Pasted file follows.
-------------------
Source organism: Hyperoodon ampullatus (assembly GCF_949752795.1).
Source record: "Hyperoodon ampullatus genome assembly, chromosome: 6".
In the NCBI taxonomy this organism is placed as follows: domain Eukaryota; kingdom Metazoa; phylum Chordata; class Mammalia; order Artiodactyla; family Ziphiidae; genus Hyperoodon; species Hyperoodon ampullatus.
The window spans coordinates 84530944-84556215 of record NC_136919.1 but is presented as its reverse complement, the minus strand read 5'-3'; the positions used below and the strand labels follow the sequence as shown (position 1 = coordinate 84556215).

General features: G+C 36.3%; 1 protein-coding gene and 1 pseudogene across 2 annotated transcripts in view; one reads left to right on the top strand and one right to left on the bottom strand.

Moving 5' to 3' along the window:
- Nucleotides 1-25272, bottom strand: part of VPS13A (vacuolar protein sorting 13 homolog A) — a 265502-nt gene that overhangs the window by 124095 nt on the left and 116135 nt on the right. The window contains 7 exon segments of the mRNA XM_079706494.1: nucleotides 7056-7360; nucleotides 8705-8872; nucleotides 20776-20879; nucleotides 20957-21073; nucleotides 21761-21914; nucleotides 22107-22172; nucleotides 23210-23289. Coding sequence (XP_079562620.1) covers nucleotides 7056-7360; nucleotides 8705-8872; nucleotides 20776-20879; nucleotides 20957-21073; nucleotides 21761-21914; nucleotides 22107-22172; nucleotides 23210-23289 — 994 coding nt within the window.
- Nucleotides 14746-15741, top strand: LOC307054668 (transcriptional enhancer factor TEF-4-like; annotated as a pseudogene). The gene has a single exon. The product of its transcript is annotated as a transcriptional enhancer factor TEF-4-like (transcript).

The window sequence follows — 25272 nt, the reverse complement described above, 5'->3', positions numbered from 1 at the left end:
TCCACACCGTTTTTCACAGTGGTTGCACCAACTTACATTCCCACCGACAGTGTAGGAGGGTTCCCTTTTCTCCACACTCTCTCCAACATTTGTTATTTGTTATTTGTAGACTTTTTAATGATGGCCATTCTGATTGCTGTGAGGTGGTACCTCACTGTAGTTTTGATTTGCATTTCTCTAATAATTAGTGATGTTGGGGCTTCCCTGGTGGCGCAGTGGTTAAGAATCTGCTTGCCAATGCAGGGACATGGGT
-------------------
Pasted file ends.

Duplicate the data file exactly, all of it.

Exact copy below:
Source organism: Hyperoodon ampullatus (assembly GCF_949752795.1).
Source record: "Hyperoodon ampullatus genome assembly, chromosome: 6".
In the NCBI taxonomy this organism is placed as follows: domain Eukaryota; kingdom Metazoa; phylum Chordata; class Mammalia; order Artiodactyla; family Ziphiidae; genus Hyperoodon; species Hyperoodon ampullatus.
The window spans coordinates 84530944-84556215 of record NC_136919.1 but is presented as its reverse complement, the minus strand read 5'-3'; the positions used below and the strand labels follow the sequence as shown (position 1 = coordinate 84556215).

General features: G+C 36.3%; 1 protein-coding gene and 1 pseudogene across 2 annotated transcripts in view; one reads left to right on the top strand and one right to left on the bottom strand.

Moving 5' to 3' along the window:
- Nucleotides 1-25272, bottom strand: part of VPS13A (vacuolar protein sorting 13 homolog A) — a 265502-nt gene that overhangs the window by 124095 nt on the left and 116135 nt on the right. The window contains 7 exon segments of the mRNA XM_079706494.1: nucleotides 7056-7360; nucleotides 8705-8872; nucleotides 20776-20879; nucleotides 20957-21073; nucleotides 21761-21914; nucleotides 22107-22172; nucleotides 23210-23289. Coding sequence (XP_079562620.1) covers nucleotides 7056-7360; nucleotides 8705-8872; nucleotides 20776-20879; nucleotides 20957-21073; nucleotides 21761-21914; nucleotides 22107-22172; nucleotides 23210-23289 — 994 coding nt within the window.
- Nucleotides 14746-15741, top strand: LOC307054668 (transcriptional enhancer factor TEF-4-like; annotated as a pseudogene). The gene has a single exon. The product of its transcript is annotated as a transcriptional enhancer factor TEF-4-like (transcript).

The window sequence follows — 25272 nt, the reverse complement described above, 5'->3', positions numbered from 1 at the left end:
TCCACACCGTTTTTCACAGTGGTTGCACCAACTTACATTCCCACCGACAGTGTAGGAGGGTTCCCTTTTCTCCACACTCTCTCCAACATTTGTTATTTGTTATTTGTAGACTTTTTAATGATGGCCATTCTGATTGCTGTGAGGTGGTACCTCACTGTAGTTTTGATTTGCATTTCTCTAATAATTAGTGATGTTGGGGCTTCCCTGGTGGCGCAGTGGTTAAGAATCTGCTTGCCAATGCAGGGACATGGGT